Rose Mystery Is Solved

By Myrtie Barker

A mystery is not a mystery very long, when the readers of My Window go to work upon it!

In a column May 28, an answer was sought as to who puts the red rose in the sculptured hand of the beautiful stone statue of a little girl in the McGinnis family plot in Crown Hill Cemetery. (Section 16, Lot 23.)

It's something that has been going on for years. With no known survivors, the whole thing has loomed up as a kind of sweet perplexity.

Howard Wood, executive vice-president of Crown Hill, unable to name any specific person concluded that it was possibly one of the groundskeepers who was performing the gentle gesture.

The interesting stone memorial is in memory of Mary Ella McGinnis, born May 9, (1869), died Aug. 6, 1875. In the figure of a little girl, the statue is clad in a frock of the style worn in the late 1800s. Two infant baby boys were also interred in Mary Ella's grave.

Within a few hours from the time the column appeared, the phone rang. It was Mrs. William (Elsie) Pegler, 2854 S. Meridian.

"I have called" said Mrs. Pegler, "to say my husband and I have for years put the flower in the hand of the statue of the little girl. The McGinnis lot is located not far from our cemetery lots. Since my husband and I lost a child some years ago, the beautiful sculptured monument was most appealing to us.

"My husband, William," Mrs. Pegler added, "died two years ago, but I have continued to keep a rose in the hand of the monument. I get an artificial flower and wire it to the sculptured hand."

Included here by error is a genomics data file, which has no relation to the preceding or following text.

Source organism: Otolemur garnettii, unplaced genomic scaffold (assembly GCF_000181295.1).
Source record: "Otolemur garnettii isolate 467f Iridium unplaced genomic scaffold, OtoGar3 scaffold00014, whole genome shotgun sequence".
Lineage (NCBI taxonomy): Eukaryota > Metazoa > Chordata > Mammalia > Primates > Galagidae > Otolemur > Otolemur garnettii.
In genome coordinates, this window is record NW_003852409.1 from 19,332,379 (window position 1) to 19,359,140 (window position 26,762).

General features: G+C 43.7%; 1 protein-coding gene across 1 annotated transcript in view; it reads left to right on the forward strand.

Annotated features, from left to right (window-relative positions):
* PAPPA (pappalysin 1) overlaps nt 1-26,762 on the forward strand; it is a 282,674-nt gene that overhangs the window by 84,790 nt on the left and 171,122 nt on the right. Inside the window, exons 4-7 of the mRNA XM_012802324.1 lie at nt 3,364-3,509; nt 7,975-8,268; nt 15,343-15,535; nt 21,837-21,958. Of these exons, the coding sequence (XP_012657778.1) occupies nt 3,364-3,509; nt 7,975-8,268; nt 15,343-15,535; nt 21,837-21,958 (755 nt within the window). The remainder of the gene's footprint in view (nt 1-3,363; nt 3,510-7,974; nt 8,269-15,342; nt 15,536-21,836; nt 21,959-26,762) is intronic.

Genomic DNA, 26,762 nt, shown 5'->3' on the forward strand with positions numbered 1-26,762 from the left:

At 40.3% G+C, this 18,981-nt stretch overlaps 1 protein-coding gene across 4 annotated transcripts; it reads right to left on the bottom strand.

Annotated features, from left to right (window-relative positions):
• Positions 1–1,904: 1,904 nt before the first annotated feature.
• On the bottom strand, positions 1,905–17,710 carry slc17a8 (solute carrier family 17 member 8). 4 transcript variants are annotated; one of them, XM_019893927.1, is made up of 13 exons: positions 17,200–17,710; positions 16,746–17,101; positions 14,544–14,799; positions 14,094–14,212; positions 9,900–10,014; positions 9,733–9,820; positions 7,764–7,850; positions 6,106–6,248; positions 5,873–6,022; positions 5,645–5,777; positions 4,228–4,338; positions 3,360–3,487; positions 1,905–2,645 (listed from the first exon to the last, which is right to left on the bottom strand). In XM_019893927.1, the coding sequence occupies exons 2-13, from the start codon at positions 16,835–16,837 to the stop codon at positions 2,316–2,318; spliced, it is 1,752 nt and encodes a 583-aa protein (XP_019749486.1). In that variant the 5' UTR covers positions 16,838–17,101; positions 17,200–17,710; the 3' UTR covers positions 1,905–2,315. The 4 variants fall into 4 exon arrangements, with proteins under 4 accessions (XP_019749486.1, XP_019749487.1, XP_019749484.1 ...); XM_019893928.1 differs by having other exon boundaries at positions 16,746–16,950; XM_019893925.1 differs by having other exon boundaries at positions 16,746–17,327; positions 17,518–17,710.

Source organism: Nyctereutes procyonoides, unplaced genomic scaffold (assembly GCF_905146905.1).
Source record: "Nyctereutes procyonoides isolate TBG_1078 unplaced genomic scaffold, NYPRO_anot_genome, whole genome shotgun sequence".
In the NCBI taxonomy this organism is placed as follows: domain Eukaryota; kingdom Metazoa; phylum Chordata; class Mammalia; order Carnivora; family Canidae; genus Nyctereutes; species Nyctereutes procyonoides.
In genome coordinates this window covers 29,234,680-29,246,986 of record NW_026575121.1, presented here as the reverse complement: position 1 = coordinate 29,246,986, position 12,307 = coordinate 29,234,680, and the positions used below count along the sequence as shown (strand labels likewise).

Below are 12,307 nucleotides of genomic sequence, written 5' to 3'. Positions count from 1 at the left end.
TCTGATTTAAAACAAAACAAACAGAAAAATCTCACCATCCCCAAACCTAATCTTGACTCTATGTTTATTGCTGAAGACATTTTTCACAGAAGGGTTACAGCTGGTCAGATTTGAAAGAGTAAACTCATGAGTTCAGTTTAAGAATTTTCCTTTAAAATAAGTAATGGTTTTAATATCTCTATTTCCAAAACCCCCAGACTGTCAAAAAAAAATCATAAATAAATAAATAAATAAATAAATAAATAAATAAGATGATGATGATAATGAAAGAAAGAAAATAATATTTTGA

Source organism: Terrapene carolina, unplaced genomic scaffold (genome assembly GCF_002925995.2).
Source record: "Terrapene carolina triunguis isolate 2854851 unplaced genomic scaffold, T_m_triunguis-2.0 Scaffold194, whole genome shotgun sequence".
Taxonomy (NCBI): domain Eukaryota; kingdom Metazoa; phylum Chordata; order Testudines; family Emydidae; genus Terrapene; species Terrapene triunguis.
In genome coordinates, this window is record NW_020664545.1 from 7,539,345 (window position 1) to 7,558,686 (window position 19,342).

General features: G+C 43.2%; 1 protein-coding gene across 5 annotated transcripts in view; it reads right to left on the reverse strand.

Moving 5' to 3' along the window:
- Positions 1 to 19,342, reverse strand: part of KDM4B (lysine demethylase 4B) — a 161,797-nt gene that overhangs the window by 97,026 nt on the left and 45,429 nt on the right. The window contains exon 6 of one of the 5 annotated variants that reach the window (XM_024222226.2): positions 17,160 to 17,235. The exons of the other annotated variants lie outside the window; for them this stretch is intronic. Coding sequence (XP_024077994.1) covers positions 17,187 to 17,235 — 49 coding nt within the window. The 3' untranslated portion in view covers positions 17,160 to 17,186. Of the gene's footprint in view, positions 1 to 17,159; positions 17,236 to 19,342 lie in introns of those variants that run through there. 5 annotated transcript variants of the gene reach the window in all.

Minutes after Mrs. Pegler's call, the phone rang again. This time it was Mrs. Robert (Lottie) Aldag, 955 N. Bolton.

"The McGinnises do have a survivor," said Mrs. Aldag. "She is Mrs. Alvin (Gertrude) Fisher; who lives in the Methodist Home at Franklin."

In response to a letter of inquiry, Mrs. Fisher has written this column: "If little Mary Ella McGinnis had lived, she would have been my aunt. She was my father's sister."

Then Mrs. Fisher proceeded to outline the family connections. General George F. McGinnis, one of 11 Union Army generals buried in family plots in Crown Hill, married Josephine Roper: They had seven children. Their son, Frank, was Mrs. Fisher's father. Little Mary Ella had been her father's sister who died at age 5.

"My Grandmother McGinnis," writes Mrs. Fisher, "had the statue of the little girl made in Italy. Grandmother had sent a picture to the Italian sculpturer of Mary Ella along with some of the child's clothes."

It was the second statue the grandmother had made. The first one was made by Lorado Taft, a Chicago sculptor. Since it did not look like Mary Ella, the grandmother refused to accept it.

The present monument checked with pictures of the child is said to look exactly like Mary Ella, who died almost 100 years ago.

"My grandmother," Mrs. Fisher continued to recall, "was saddened at the death of her little girl. When my sister, Danola McGinnis, was a youngster, she would spend the summer with our grandparents. Grandmother had a horse and buggy, and she would drive to Crown Hill every day and dust the statue with a whisk broom."

The mystery is completely solved. Thanks to this column's wonderful readers.